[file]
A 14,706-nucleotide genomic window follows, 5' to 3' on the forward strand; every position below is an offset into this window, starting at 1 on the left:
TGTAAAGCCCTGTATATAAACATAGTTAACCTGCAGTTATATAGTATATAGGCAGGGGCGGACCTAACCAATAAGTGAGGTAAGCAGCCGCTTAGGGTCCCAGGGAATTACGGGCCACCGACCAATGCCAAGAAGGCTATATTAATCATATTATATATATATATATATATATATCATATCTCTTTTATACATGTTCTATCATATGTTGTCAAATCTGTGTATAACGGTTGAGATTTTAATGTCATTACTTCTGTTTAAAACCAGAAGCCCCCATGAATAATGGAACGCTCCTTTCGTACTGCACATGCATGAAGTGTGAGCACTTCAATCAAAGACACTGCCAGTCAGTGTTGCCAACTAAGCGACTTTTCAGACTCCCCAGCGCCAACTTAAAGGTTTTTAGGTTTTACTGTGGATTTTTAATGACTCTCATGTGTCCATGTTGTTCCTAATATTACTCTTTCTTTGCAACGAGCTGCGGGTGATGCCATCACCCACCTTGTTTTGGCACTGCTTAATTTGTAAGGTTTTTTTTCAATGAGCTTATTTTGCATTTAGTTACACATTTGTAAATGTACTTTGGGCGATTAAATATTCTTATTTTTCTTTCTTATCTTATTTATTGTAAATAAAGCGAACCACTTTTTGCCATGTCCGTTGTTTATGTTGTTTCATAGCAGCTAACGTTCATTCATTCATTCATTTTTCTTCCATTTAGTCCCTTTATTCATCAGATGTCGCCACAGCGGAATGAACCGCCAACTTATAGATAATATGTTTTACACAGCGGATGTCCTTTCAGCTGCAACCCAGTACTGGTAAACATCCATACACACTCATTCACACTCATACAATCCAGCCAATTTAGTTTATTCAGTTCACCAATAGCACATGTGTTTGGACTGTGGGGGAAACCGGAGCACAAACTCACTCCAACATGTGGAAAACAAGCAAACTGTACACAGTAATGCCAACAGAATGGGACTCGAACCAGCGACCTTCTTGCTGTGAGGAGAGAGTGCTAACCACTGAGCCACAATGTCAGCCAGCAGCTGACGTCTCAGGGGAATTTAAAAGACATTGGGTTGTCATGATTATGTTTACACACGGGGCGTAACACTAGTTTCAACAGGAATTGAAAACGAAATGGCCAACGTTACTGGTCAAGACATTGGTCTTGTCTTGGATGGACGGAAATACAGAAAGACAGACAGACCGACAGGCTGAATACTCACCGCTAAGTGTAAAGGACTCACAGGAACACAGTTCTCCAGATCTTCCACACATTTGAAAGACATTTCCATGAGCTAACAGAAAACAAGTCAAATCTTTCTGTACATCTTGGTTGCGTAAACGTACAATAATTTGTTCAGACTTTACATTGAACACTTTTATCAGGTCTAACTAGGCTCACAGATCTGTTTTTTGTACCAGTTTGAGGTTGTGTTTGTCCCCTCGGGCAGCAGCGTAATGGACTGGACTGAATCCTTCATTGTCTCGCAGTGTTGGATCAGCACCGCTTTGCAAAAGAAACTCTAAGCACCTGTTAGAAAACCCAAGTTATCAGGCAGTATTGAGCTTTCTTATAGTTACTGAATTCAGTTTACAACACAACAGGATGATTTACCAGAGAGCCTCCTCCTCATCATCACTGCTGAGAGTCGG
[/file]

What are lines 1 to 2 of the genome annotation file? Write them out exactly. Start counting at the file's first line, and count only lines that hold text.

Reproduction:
A 14,706-nucleotide genomic window follows, 5' to 3' on the forward strand; every position below is an offset into this window, starting at 1 on the left:
TGTAAAGCCCTGTATATAAACATAGTTAACCTGCAGTTATATAGTATATAGGCAGGGGCGGACCTAACCAATAAGTGAGGTAAGCAGCCGCTTAGGGTCCCAGGGAATTACGGGCCACCGACCAATGCCAAGAAGGCTATATTAATCATATTATATATATATATATATATATATCATATCTCTTTTATACATGTTCTATCATATGTTGTCAAATCTGTGTATAACGGTTGAGATTTTAATGTCATTACTTCTGTTTAAAACCAGAAGCCCCCATGAATAATGGAACGCTCCTTTCGTACTGCACATGCATGAAGTGTGAGCACTTCAATCAAAGACACTGCCAGTCAGTGTTGCCAACTAAGCGACTTTTCAGACTCCCCAGCGCCAACTTAAAGGTTTTTAGGTTTTACTGTGGATTTTTAATGACTCTCATGTGTCCATGTTGTTCCTAATATTACTCTTTCTTTGCAACGAGCTGCGGGTGATGCCATCACCCACCTTGTTTTGGCACTGCTTAATTTGTAAGGTTTTTTTTCAATGAGCTTATTTTGCATTTAGTTACACATTTGTAAATGTACTTTGGGCGATTAAATATTCTTATTTTTCTTTCTTATCTTATTTATTGTAAATAAAGCGAACCACTTTTTGCCATGTCCGTTGTTTATGTTGTTTCATAGCAGCTAACGTTCATTCATTCATTCATTTTTCTTCCATTTAGTCCCTTTATTCATCAGATGTCGCCACAGCGGAATGAACCGCCAACTTATAGATAATATGTTTTACACAGCGGATGTCCTTTCAGCTGCAACCCAGTACTGGTAAACATCCATACACACTCATTCACACTCATACAATCCAGCCAATTTAGTTTATTCAGTTCACCAATAGCACATGTGTTTGGACTGTGGGGGAAACCGGAGCACAAACTCACTCCAACATGTGGAAAACAAGCAAACTGTACACAGTAATGCCAACAGAATGGGACTCGAACCAGCGACCTTCTTGCTGTGAGGAGAGAGTGCTAACCACTGAGCCACAATGTCAGCCAGCAGCTGACGTCTCAGGGGAATTTAAAAGACATTGGGTTGTCATGATTATGTTTACACACGGGGCGTAACACTAGTTTCAACAGGAATTGAAAACGAAATGGCCAACGTTACTGGTCAAGACATTGGTCTTGTCTTGGATGGACGGAAATACAGAAAGACAGACAGACCGACAGGCTGAATACTCACCGCTAAGTGTAAAGGACTCACAGGAACACAGTTCTCCAGATCTTCCACACATTTGAAAGACATTTCCATGAGCTAACAGAAAACAAGTCAAATCTTTCTGTACATCTTGGTTGCGTAAACGTACAATAATTTGTTCAGACTTTACATTGAACACTTTTATCAGGTCTAACTAGGCTCACAGATCTGTTTTTTGTACCAGTTTGAGGTTGTGTTTGTCCCCTCGGGCAGCAGCGTAATGGACTGGACTGAATCCTTCATTGTCTCGCAGTGTTGGATCAGCACCGCTTTGCAAAAGAAACTCTAAGCACCTGTTAGAAAACCCAAGTTATCAGGCAGTATTGAGCTTTCTTATAGTTACTGAATTCAGTTTACAACACAACAGGATGATTTACCAGAGAGCCTCCTCCTCATCATCACTGCTGAGAGTCGG